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Obama's Speech to School Children

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This post was originally published on the HS Bits Blog, which was active from 2008-2013.

By Karla Olson

"Work hard.  Take responsibility.  Accept the occasional failures, as we all make, and keep going.  Life's bigger than just you.  Think big.  Work together as a community."

Ah, yes, one can hear it now; it's the first day of school across classrooms the world over, and teachers are handing out syllabi, instructing students about cutting off the fringes, and giving the new year pep talk with those words.  Catch the smell of chicken patties drifting from the lunchroom?  See the row of brand-new white board markers across the ledge?

But wait!  Here's a twist: this time it's not just Mr. Johnson (wearing the same first-day tie he's worn since 1983) talking, nor is it the school principal welcoming the students back in the gym assembly.  It's the President of the United States, a world leader, indoctrinating millions of American children with Socialist ideas.

Well, according to some, that is.

Others state that it's a welcome and wholly appropriate task for a nation's leader.  Still others, more to the middle, have a problem with possible lesson plans and use of the speech more than the speech itself.  Others are simply mystified at all the hullabaloo, while there are those, too, who simply add last week's consternation in the United States over President Obama's National Address to America's Schoolchildren to the column of what sadly has become politics-as-usual.

Who's right, or (to be more precise) who's correct?  Well, to decide that, one would have to sort through the 24-hour news cycle rhetoric, weigh all sides, put words in context, assign motives and back that up with data, and make assertions.  Sounds an awful lot like good education, especially for an Advanced Placement Language & Composition or other rhetoric course!

That's exactly what I plan to do later on this year, after we've had time to settle in and learn a bit about constructing Toulmin arguments and recognizing logical fallacies.  There will be a wealth of public statements -- from elected officials to pundits to neighbors-from which to construct great lessons.  From all perspectives. Students will have to get to a truth for themselves after doing the work of analysis, after struggling with the many issues (parents' rights, school disruption, civic responsibility, setting precedent, honoring a leader...).  Students will have to discuss, try beliefs, and synthesize information.

All of the things that educators would agree make for good learning, good citizens (in the best Dewey sense), and good classrooms.

The hasty comments and at times horrifically biased opinions (from more than one side) that have been reported over the last week here in the States prove, as nothing else can, that we need such analytical study in our schoolrooms.  In an age where we have instant-everything (not that I'm knocking it all, mind you, as a microwave oven may be one of my favorite inventions ever), and modern communication methods will transmit our gut-level reactions around the globe more quickly than we even realize -- without an "unsend" feature -- it's even more important that in our classrooms we take the time to think through hype and sound-byte headlines.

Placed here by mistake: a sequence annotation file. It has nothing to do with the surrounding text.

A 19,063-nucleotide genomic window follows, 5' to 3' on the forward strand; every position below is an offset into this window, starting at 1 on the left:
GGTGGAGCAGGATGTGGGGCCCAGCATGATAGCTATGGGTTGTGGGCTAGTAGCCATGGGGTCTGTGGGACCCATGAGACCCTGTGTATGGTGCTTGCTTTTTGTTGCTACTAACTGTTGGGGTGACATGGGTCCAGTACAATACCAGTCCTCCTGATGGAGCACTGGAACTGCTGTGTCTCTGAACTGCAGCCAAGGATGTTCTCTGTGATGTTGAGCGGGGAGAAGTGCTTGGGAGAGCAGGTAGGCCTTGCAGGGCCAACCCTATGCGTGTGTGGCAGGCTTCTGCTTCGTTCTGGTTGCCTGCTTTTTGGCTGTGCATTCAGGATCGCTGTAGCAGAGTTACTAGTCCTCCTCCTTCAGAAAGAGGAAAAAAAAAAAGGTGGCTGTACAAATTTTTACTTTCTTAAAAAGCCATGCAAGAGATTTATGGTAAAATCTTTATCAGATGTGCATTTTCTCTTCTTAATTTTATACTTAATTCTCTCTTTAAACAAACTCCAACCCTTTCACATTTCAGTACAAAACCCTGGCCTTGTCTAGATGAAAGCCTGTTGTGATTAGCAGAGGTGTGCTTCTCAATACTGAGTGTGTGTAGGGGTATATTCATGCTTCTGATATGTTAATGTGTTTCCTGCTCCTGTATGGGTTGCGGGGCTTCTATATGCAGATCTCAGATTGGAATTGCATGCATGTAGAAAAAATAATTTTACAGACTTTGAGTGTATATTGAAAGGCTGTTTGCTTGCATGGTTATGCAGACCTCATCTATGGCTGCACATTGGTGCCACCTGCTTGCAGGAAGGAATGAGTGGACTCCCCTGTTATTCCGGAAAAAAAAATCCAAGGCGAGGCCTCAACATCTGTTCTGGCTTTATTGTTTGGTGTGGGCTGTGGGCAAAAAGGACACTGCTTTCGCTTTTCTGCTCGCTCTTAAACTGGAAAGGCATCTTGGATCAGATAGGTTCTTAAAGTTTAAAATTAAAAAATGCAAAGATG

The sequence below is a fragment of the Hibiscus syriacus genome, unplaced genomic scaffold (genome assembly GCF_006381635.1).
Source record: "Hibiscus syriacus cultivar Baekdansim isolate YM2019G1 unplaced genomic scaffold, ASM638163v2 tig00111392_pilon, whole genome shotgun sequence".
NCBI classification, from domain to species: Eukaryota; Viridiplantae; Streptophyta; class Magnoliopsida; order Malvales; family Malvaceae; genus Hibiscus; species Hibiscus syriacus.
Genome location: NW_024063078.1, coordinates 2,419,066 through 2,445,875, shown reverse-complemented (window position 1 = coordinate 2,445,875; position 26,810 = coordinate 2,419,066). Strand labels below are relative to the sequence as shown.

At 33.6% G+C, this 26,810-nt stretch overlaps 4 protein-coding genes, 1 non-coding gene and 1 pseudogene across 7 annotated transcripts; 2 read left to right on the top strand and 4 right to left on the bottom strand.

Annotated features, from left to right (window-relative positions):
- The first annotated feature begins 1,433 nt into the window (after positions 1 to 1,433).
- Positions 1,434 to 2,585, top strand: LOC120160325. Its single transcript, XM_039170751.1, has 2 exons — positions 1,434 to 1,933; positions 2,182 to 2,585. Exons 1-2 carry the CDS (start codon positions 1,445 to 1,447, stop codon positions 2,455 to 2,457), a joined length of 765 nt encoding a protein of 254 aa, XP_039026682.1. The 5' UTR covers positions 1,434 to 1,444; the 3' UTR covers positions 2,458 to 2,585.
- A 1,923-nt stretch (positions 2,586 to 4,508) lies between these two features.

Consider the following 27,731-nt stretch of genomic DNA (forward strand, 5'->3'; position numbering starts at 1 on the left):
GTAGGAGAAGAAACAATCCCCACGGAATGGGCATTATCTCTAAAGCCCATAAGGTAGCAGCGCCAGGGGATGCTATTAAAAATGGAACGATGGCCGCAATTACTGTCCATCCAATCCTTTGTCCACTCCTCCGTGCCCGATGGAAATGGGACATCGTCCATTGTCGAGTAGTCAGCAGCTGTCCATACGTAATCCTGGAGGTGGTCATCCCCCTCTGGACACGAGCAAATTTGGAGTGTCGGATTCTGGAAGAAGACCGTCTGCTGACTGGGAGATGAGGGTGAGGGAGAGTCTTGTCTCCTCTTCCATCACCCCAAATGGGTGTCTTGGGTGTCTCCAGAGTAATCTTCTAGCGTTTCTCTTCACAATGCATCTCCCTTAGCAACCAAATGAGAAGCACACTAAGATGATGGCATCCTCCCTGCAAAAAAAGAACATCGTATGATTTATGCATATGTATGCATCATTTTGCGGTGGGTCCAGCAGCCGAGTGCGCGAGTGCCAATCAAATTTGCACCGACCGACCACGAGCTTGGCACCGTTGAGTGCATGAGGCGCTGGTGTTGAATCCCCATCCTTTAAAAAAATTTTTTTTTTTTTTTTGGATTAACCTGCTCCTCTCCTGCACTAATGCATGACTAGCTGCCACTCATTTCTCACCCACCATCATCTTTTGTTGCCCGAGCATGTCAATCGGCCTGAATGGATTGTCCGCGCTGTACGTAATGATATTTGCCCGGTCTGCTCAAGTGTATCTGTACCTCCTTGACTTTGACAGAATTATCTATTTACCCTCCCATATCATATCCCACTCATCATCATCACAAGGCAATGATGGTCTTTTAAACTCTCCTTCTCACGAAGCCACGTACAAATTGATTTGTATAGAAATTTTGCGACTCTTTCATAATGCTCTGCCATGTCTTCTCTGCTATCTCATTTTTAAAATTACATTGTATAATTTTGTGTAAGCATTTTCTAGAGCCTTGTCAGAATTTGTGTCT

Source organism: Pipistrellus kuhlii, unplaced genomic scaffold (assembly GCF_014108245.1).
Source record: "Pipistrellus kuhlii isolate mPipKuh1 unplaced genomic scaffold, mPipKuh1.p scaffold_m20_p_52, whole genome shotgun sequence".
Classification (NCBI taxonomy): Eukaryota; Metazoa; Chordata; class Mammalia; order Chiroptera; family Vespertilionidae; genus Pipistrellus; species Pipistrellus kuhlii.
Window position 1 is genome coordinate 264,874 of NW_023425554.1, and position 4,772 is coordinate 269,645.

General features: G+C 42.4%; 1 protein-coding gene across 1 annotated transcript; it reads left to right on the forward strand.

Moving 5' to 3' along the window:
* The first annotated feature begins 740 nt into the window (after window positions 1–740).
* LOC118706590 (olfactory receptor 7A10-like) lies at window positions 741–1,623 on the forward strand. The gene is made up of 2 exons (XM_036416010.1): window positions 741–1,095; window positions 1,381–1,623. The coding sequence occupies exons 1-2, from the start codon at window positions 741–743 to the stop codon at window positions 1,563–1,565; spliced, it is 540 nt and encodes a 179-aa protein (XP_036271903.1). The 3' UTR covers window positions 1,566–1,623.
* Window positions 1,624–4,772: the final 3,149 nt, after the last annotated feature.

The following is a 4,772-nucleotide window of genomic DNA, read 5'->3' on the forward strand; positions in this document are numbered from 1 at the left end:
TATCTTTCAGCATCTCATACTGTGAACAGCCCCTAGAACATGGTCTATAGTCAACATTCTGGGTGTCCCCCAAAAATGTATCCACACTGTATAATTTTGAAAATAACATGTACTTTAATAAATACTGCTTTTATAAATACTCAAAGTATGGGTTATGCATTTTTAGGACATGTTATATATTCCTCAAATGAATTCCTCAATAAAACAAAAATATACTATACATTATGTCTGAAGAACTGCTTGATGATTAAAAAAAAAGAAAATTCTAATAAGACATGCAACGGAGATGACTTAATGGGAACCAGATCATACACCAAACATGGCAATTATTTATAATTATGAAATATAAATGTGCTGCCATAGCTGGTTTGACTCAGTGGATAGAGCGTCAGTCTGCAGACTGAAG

We need to bring back the power to mull.

In our high school classrooms, students need to realize the difference between healthy, lively debate and an episode of Jerry Springer.  We need our kids to understand that disagreement is inevitable; more, it's how the process is supposed to work. While entertaining the other side's arguments can be uncomfortable, at times -- we all have our hot-button issues -- it's absolutely required that we look at the matter from many sight lines in the room. It's the only way to make progress and solve problems, and there are methods available to us to use in sifting through rhetorical postures.

And we need to model the very concepts that thousands of teachers, and President Obama, highlighted on the first days of school.  We need to work hard.  Take responsibility.  Accept the occasional failures, as we all make, and keep going.  Understand that life's bigger than just us.  Think big. And to work together as a community.

Karla Olson is entering her eighth year teaching junior high and high school English at Minneota Public School, a small, rural K-12 school on the Minnesota Prairie, U.S.  Karla is teaching AP® Language & Composition for the fourth year, and she also enjoys Mock Trial, politics, technology, and theatre.

®AP is a trademark registered and/or owned by the College Board, which was not involved in the production of, and does not endorse, this product.